What Is a Line of Credit? What You Need to Know

A line of credit is a type of loan that’s almost similar to a credit card. You have a specific amount of money (such as a credit limit on credit cards) that you can use as needed for any purpose.

In most cases, you’ll have to use your home equity to borrow this kind of loan. Typically, your home or other assets can be used as collateral in the loan agreement. In this case, the creditor can repossess or sell the property if you default. But you can also get an unsecured line of credit, which is based on your income, credit score, and employment.

Before you apply for this type of loan, it helps to know what it’s all about.

What Is the Difference Between a Loan and a Line of Credit?

The main difference between a personal loan and a line of credit is how you get the borrowed amount and the repayment terms. With a loan, you get a lump sum of the borrowed amount and a fixed repayment period.

In a line of credit, you basically get a revolving account. You can use the account indefinitely if you adhere to the creditor’s conditions at all times. As long as your account has funds, you can draw, repay, and redraw.

Does a Line of Credit Affect My Credit Score?

A line of credit is likely to affect your credit score if your credit profile is deemed risky by lenders.

Basically, before applying for a line of credit, you need to check your credit rating. Also, be sure you have minimal recent credit as possible.

As long as you meet the minimum payments and follow the creditor’s terms, your credit score is likely to stay safe.

What Is a Good Rate for a Line of Credit?

Before you apply, bear in mind that line of credit usually come with variable interest rates, but they’re generally tied to a benchmark rate. How you withdraw money from your account will determine the interest you’ll pay.

Interest rates range between 3.5 percent to 7 percent — the lower the rate, the better deal for you. However, bear in mind that it’s variable. So, it’s likely to change several times during the loan period. It can work to your favor if the rate drops.

In this case, your repayments and loan cost are unpredictable. The good thing is that interest is only charged on the outstanding balance (the money you have used), and not the amount you borrowed.

What Are the Requirements?

Just like borrowing regular loans, there are fundamental requirements you must fulfill to get approved for a line of credit.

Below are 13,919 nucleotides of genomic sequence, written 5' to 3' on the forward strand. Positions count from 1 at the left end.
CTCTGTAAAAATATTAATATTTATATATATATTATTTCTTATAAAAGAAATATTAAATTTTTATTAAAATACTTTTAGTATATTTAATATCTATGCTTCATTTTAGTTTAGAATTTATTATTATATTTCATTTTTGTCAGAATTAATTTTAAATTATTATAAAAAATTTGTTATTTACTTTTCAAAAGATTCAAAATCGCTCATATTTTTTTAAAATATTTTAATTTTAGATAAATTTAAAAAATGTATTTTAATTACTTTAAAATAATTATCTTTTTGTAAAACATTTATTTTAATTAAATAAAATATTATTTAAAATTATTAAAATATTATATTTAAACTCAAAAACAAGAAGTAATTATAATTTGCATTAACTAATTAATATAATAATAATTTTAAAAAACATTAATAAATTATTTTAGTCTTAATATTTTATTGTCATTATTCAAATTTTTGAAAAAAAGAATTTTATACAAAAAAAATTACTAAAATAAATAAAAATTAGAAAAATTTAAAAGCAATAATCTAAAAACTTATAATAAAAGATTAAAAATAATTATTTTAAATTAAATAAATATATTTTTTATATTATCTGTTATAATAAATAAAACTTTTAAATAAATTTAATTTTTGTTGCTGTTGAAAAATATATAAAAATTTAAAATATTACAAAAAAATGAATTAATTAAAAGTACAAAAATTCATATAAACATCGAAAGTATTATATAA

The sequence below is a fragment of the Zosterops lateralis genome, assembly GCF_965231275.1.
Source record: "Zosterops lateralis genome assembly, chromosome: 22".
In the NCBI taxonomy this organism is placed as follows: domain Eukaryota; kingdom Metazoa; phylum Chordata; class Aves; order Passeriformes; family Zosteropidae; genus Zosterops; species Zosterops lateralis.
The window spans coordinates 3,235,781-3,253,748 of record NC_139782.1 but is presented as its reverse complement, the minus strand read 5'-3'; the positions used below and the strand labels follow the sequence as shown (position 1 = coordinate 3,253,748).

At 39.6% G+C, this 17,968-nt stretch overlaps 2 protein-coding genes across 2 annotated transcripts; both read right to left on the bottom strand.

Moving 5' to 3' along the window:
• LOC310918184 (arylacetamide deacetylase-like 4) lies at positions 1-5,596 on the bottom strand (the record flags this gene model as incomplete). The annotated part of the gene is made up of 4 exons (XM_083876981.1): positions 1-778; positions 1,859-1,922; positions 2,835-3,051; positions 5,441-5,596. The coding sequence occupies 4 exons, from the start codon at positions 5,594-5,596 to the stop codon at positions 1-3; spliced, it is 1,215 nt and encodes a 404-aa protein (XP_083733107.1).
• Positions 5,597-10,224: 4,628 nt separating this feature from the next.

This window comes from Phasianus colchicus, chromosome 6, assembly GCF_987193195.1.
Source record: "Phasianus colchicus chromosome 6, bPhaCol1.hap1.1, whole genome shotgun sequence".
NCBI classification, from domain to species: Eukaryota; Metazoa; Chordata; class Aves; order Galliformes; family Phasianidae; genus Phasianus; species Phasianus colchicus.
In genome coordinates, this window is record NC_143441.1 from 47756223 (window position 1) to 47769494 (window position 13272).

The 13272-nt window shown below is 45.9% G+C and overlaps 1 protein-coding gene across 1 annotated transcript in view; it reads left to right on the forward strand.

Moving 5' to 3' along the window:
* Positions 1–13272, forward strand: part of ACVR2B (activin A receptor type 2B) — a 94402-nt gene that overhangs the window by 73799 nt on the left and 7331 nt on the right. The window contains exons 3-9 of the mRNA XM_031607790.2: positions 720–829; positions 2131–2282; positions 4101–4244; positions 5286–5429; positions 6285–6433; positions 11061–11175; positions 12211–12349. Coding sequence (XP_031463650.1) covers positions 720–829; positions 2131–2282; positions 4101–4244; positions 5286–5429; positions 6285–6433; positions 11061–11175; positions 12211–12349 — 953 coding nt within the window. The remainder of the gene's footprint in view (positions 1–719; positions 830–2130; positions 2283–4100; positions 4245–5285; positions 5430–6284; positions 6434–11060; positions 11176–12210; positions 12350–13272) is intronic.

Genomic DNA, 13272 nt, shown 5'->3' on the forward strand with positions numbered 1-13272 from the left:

You must be at least 18 years old and an Australian citizen or a permanent resident. Creditors will need your financial details, such as income, expenses, assets, and outstanding debts. They’ll also need to verify your identity so you must provide your driver’s license, passport, or Medicare card.

You also need a great credit score to get approval from most creditors.

How Do I Get a Line of Credit?

It’s easy to get a line of credit when to take the time to compare different creditors. As long as you meet the creditor’s requirements, you’re eligible for a loan.

If you want a secured option, be sure to know the value of your home or asset. Most lenders usually have a minimum and maximum amount for these loans. For example, some allow a minimum of $10,000, and they can go up to 90 percent of the value of your home.

Or, you can go for an unsecured line of credit, but the maximum amount is usually lower, say like $50,000. The minimum can be about $4,000.

Remember to check the fees involved in the loan, too. Some lenders have an application fee, which can be as high as $600. Other charges include valuation, account keeping, discharge, and loan settlement fees.

When you’re sure about the details, you can go ahead and apply for the loan.

Final Thoughts

A line of credit is a viable option if you want a flexible loan to help you manage your cash flow. You’ll be able to access money as needed, giving you a safety net when you’re tight on funds.

When looking for one, be sure to take the time to compare different creditors and the rates they offer. Keep in mind you can opt for a home equity line of credit (HELOC) or personal line of credit (PLOC). Whatever your option, be sure to choose the best deal possible.

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